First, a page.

The assumption by many in the medical community that there is a correlation between sleep and aging is dispelled in a new research study published in a recent issue of the "Journal of Sleep and Sleep Disorders Research."
The following excerpt that appeared in the Roanoke Times (in Roanoke, Virginia - www.roanoke.com) summarizes the findings. See below on where to find more in-depth information about the research and its implications.
Study Shows Sleep Does not Worsen with Age
The myth that your ability to sleep well worsens as you get older simply is not true, scientists argued in a new study.
While older people may experience more sleep disturbances than younger people, problems with achieving consistent, healthy rest are more often linked to illnesses and other health-related issues. They have little to do with aging, researchers found.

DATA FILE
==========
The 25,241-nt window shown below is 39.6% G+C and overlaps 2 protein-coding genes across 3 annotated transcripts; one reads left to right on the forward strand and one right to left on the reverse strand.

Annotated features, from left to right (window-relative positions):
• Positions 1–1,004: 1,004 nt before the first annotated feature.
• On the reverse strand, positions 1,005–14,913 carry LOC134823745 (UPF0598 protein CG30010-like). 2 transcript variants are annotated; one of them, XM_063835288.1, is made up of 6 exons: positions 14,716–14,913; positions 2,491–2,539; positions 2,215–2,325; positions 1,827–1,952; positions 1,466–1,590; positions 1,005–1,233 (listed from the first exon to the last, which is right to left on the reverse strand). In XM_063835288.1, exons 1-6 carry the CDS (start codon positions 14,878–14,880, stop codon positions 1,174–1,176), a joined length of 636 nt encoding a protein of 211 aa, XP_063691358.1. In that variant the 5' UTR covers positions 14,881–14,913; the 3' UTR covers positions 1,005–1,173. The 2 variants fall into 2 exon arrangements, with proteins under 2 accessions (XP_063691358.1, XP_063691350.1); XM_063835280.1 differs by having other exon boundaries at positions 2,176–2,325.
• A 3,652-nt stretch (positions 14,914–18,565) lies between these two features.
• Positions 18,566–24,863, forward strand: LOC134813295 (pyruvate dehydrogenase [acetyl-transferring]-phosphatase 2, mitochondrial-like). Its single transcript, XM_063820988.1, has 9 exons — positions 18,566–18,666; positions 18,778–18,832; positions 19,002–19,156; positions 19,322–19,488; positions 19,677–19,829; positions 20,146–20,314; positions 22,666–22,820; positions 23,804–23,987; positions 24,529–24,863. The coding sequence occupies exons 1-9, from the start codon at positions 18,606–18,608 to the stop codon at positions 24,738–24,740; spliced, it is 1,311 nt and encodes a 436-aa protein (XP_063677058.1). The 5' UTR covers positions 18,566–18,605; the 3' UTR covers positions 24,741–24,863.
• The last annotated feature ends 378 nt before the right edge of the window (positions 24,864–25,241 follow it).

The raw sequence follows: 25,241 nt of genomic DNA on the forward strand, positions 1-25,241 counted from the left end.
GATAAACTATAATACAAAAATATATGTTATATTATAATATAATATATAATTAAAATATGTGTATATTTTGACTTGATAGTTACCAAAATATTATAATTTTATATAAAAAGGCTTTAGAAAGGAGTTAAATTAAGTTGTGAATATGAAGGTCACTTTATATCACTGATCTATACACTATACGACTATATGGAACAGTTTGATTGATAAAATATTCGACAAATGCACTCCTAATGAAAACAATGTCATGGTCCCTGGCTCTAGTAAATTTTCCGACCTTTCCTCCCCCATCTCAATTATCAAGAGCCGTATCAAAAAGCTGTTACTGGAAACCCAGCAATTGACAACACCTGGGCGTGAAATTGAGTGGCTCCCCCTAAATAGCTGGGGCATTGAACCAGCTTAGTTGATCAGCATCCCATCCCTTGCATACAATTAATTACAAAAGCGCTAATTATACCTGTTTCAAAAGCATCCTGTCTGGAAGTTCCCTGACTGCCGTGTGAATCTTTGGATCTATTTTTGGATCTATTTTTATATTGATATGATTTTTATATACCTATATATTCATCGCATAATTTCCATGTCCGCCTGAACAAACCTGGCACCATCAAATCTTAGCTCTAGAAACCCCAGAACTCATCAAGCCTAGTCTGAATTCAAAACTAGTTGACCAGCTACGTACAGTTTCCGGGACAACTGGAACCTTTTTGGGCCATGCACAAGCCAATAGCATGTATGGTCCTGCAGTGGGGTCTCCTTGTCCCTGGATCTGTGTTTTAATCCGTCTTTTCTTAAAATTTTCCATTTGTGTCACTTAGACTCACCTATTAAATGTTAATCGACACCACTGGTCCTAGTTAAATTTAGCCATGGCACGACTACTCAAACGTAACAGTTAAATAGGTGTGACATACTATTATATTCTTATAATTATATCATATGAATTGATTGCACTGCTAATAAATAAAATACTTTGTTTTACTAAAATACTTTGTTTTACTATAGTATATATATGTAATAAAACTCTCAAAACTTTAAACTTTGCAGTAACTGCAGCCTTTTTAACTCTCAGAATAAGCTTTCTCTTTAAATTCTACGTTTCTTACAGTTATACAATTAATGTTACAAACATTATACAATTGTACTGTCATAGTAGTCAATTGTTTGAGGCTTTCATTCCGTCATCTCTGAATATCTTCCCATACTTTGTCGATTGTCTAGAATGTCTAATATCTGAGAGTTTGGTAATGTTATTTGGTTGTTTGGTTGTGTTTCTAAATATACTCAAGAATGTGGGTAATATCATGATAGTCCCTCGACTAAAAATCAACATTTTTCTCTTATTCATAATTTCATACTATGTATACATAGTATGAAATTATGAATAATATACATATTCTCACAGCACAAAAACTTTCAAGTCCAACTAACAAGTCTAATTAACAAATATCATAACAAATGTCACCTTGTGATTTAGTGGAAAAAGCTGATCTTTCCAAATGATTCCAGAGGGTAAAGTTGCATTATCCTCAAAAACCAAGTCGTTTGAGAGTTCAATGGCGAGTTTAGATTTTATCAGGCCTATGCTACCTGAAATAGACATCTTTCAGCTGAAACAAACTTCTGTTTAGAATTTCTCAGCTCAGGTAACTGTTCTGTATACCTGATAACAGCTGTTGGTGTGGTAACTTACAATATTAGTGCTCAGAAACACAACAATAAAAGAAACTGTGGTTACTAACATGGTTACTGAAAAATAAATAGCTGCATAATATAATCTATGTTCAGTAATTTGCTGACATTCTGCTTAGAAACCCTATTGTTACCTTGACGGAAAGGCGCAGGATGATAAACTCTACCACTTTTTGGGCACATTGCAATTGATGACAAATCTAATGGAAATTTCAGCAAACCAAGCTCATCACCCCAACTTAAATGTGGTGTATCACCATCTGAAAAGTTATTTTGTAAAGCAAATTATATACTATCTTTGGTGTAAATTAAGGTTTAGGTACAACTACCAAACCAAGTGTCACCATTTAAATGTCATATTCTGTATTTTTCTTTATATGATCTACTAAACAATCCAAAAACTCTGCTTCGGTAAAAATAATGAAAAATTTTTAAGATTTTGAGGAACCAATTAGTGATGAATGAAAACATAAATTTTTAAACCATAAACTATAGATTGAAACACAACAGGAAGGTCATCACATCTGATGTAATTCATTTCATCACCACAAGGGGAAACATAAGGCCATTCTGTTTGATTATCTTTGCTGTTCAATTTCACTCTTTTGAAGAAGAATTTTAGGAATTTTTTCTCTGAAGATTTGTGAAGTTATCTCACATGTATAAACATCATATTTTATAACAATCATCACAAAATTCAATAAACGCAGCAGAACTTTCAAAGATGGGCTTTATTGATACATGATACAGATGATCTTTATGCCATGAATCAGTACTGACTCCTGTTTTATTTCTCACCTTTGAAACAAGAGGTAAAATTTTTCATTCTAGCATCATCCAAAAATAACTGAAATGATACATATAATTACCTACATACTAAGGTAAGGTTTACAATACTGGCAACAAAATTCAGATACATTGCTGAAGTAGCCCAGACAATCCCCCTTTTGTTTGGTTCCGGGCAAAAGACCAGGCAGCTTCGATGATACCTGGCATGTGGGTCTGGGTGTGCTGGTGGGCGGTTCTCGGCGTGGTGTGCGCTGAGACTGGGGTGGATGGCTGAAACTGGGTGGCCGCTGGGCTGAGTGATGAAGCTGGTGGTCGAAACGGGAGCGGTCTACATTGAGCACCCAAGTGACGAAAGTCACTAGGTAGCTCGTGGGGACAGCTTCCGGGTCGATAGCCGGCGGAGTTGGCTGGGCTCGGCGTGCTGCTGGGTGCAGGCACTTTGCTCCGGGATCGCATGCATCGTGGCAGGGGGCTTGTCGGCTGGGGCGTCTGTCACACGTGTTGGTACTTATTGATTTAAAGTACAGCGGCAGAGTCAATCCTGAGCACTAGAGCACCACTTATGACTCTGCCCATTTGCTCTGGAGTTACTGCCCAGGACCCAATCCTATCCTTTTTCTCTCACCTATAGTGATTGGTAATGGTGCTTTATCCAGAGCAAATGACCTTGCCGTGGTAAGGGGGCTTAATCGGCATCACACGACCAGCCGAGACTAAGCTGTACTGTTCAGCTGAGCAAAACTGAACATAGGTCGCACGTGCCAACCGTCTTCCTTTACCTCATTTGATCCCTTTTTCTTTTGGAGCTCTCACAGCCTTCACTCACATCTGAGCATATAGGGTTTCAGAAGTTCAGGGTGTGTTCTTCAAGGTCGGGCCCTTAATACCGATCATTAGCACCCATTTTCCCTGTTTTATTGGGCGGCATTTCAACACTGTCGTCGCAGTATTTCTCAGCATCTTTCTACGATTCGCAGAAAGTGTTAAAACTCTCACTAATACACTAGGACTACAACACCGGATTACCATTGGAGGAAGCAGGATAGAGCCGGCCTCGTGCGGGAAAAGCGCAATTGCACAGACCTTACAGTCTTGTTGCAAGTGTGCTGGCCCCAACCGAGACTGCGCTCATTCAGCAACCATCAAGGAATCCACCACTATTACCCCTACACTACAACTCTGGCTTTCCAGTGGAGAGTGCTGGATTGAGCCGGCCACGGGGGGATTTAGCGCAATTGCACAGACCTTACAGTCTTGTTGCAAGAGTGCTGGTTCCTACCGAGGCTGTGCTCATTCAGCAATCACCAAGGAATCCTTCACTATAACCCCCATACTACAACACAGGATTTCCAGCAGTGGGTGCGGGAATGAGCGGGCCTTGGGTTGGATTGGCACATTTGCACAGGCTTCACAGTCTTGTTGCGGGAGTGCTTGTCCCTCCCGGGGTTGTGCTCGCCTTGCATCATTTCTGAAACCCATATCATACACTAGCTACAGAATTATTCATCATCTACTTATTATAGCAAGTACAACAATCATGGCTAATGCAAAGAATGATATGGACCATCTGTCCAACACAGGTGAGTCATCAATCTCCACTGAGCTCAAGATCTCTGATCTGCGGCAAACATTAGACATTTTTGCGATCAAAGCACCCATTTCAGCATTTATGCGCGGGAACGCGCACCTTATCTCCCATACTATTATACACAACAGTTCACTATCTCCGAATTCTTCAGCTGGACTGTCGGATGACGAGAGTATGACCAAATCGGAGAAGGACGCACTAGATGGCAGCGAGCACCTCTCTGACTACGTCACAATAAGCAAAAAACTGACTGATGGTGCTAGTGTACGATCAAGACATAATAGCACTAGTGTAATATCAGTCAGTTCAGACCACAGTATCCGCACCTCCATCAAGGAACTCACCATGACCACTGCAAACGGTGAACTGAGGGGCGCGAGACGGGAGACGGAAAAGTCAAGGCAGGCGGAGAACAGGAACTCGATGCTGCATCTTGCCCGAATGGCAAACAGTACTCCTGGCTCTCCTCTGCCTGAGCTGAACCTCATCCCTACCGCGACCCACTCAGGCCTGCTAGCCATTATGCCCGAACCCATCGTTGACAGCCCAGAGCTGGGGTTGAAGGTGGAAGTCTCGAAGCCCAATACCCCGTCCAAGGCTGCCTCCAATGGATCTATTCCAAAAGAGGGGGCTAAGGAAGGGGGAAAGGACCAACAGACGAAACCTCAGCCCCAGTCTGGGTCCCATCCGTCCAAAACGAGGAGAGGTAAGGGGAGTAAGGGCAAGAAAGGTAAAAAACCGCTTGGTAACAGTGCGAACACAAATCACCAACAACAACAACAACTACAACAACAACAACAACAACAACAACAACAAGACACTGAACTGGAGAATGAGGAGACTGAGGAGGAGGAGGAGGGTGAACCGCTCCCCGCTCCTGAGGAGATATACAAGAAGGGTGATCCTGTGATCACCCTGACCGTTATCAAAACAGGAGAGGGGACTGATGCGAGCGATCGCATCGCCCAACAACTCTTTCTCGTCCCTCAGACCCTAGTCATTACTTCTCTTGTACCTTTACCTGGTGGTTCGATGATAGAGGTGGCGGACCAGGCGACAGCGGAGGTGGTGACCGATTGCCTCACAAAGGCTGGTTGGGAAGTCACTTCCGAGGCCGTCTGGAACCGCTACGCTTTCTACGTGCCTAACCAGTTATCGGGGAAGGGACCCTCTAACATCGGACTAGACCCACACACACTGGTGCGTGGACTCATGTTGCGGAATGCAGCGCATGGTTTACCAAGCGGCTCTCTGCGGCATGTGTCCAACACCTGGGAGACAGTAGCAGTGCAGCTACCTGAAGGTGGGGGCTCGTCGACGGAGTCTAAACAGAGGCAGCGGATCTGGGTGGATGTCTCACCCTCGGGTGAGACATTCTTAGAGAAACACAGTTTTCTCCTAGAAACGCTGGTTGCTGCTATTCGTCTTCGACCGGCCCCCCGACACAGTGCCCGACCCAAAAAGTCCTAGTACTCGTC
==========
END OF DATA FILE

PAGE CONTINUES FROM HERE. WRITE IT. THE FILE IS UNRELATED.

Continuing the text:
The study demonstrated that sleep quality tended to improve over one’s lifetime – except for an uptick in sleep problems reported in middle age, especially among women. In fact, people age 80 and older scored the highest on sleep quality relative to other age groups.
It is not clear why older people reported fewer sleep disturbances and tiredness, the authors said. It could be that older people have more control over sleep duration while younger people experience more stressors (jobs, kids, socializing) that interfere with sleep.
It's also possible that older people are just more accepting of sleep quality and don’t complain about it as much.
Learn More about the Research Findings
For more in-depth information about the scope and outcomes of this study on sleep and aging, please reference the full in March 1, 2012 issue of the "Journal of Sleep and Sleep Disorders Research."
The publication is published by the American Academy of Sleep Medicine, 6301 Bandel Road, Suite 101, Rochester, MN 55901, and the Sleep Research Society. The website is www.journalsleep.org.